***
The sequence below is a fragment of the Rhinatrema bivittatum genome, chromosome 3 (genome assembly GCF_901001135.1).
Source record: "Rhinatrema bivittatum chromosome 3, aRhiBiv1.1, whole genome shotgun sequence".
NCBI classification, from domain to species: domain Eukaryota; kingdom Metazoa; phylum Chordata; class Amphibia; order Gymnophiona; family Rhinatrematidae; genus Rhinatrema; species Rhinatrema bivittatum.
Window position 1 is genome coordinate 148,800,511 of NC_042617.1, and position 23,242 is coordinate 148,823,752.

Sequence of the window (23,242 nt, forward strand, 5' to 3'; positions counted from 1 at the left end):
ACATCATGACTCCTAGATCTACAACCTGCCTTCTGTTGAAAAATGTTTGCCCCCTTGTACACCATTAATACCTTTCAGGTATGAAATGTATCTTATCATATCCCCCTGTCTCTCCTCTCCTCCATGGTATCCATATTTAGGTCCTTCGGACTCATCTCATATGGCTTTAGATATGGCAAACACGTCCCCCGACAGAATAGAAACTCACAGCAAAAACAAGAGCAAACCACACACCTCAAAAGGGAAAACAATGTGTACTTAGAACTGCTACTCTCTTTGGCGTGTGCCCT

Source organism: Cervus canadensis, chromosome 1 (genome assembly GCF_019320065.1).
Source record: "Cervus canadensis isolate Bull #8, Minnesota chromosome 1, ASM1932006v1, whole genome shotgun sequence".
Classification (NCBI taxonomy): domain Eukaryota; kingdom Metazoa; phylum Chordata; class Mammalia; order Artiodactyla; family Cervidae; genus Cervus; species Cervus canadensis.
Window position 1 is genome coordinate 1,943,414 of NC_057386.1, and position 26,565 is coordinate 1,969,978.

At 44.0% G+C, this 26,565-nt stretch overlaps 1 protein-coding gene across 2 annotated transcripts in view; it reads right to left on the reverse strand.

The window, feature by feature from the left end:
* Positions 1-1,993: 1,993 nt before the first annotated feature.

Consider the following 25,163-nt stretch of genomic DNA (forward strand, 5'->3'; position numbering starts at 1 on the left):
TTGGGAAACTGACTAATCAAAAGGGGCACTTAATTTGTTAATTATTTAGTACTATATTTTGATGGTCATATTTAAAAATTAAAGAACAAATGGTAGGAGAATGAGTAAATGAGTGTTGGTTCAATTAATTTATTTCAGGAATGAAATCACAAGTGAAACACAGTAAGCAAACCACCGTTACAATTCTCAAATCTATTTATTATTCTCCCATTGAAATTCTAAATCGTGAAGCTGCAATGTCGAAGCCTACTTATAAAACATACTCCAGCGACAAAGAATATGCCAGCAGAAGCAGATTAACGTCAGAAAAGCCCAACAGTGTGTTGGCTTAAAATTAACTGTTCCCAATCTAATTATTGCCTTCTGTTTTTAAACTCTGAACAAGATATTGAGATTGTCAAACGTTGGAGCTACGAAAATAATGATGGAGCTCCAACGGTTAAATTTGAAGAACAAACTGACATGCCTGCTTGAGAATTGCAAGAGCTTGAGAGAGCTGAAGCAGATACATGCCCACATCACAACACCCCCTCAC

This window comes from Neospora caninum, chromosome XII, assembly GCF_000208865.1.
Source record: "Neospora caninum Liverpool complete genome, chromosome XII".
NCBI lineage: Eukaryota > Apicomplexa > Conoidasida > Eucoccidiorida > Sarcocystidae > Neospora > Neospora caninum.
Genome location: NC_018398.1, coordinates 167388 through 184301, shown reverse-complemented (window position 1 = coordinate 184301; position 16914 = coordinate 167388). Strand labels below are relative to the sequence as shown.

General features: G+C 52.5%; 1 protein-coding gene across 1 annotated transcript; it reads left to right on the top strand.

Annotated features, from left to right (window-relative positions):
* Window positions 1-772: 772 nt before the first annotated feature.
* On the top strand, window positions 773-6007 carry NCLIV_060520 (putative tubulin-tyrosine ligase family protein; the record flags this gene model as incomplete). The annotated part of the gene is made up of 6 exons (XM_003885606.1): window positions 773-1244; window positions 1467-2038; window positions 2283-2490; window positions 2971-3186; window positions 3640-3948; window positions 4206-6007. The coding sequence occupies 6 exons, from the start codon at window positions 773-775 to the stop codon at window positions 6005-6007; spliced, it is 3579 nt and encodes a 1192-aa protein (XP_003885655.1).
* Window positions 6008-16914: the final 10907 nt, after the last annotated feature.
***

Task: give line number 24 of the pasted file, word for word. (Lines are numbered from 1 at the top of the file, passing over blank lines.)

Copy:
* Window positions 6008-16914: the final 10907 nt, after the last annotated feature.